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John Le Carre said, "Once you've lived the inside-out world of espionage, you never shed it. It's a mentality, a double standard of existence."

This is one of the essential themes of Shacochis' epic novel, one that goes back in forth in time from 1944 to around 2000, a book not just about spies, but about the kind of disposition it takes to become a spy. This is the first book I've read since Norman Mailer's HARLOT'S GHOST and a few John Banville novels that prick the surface of the psychological complexion of those who must function with different identities.

"...the warrior must descend all the way into his body and soul and live in that gap where the worlds fall apart."

This isn't the glamour of 007 or the shallow "coolness" of espionage and its many boilerplate novels; it lures you into the self-annihilation of the personality, and how one can get lost in multiple identities, or playing multiple sides of an operation.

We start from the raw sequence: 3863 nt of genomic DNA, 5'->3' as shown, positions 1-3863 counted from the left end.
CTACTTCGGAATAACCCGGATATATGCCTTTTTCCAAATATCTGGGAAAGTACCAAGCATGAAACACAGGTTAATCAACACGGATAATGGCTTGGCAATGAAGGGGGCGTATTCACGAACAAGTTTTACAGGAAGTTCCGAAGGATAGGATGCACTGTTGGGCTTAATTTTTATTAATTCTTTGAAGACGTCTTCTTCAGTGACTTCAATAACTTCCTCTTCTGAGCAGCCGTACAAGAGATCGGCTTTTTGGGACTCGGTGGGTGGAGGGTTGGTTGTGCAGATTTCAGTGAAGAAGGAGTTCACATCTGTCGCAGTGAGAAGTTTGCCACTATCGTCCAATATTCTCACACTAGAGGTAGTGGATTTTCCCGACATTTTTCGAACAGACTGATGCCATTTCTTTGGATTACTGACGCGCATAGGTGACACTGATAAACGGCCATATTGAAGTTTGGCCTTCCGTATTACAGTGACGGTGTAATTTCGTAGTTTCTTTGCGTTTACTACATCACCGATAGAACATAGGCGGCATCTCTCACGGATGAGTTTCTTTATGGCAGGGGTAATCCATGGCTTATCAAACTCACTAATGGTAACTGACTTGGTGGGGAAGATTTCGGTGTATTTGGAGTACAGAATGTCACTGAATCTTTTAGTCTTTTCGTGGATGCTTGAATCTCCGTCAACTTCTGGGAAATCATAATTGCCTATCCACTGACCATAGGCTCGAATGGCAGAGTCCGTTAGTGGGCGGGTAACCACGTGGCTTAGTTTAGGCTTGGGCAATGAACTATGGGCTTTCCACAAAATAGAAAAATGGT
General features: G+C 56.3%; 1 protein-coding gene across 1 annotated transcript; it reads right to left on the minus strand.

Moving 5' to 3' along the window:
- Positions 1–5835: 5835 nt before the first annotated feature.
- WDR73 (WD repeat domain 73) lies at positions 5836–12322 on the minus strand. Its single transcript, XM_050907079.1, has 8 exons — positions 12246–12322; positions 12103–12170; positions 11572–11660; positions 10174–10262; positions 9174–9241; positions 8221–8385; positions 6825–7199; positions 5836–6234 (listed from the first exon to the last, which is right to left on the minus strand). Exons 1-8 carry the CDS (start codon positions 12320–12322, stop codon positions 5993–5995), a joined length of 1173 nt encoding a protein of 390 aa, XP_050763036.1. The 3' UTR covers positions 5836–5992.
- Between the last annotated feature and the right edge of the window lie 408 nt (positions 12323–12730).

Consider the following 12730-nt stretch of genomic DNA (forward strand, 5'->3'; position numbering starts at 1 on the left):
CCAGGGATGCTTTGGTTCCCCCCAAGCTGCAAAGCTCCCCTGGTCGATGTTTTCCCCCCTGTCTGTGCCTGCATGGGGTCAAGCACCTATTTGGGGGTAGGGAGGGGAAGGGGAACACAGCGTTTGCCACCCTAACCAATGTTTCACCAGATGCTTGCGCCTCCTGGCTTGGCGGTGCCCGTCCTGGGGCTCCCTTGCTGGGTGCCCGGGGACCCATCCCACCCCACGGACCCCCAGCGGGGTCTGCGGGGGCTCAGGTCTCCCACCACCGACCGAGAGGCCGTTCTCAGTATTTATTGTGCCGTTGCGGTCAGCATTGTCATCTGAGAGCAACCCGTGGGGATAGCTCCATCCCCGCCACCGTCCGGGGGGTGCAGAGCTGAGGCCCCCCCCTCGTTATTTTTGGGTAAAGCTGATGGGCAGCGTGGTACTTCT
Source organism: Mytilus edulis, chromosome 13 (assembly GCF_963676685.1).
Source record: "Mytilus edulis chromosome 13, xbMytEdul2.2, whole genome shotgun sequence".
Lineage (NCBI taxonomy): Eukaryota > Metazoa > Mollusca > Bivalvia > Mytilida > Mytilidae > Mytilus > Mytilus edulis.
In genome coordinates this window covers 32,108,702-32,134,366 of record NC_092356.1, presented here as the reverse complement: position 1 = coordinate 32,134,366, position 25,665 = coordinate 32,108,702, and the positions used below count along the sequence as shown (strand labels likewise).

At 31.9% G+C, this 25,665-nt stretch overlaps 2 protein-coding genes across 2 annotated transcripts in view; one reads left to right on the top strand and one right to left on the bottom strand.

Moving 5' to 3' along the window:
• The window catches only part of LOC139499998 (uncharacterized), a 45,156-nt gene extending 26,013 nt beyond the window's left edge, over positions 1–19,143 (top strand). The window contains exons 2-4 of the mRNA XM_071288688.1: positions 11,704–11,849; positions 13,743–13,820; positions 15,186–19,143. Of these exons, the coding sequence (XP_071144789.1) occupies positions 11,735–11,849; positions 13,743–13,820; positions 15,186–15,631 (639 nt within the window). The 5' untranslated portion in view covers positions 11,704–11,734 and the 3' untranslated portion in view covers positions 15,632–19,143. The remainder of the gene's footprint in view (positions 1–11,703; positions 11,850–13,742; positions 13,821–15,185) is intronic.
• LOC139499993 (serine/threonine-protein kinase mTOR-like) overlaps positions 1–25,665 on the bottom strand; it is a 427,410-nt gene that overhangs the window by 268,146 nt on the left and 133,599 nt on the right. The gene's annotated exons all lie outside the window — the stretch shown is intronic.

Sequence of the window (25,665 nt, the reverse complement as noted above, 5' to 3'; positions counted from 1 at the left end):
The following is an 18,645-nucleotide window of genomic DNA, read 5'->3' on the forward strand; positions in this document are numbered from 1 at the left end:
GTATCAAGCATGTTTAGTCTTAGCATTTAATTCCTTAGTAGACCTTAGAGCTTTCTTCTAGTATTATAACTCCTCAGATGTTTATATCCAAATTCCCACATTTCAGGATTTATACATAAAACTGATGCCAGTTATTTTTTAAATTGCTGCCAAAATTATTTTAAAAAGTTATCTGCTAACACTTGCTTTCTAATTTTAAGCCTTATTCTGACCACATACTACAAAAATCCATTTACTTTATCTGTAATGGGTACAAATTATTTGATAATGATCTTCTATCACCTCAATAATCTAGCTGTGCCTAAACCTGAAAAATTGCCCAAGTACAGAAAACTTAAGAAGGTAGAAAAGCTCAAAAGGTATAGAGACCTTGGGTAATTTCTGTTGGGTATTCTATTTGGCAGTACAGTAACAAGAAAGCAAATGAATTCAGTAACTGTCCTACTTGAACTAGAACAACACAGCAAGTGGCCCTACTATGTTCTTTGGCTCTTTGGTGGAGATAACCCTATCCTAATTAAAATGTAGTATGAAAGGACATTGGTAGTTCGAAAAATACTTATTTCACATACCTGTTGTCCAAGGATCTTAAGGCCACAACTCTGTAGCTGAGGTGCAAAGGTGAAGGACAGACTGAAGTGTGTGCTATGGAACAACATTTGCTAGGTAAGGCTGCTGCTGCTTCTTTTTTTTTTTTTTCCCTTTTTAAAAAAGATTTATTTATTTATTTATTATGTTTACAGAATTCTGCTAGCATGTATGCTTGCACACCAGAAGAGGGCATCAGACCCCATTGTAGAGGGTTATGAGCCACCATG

"...that self would be a solitary creation, patented and inviolable, cobbled together and pounded into shape from its kaleidoscopic shamble of bits and pieces."

Too, it digs deep into the etiology of the players of this world and their unnerving pasts that led to becoming what was, for them, an organic inevitability.

Moreover, it is about a complicated relationship of a father and daughter within the Gordian knot of the espionage world. OK, and more than that, it demonstrates the invisible identities of other personalities who hover just outside the vortex of this world, those who are used or exploited or carry baggage from touching down on the cabalistic type of population of those living undercover.

The novel is divided into five "Books" of unequal length, with Book Three being the longest. I hesitate to talk about the events of the novel, because the best way to read this book is fresh and unmolested by a lot of plot points.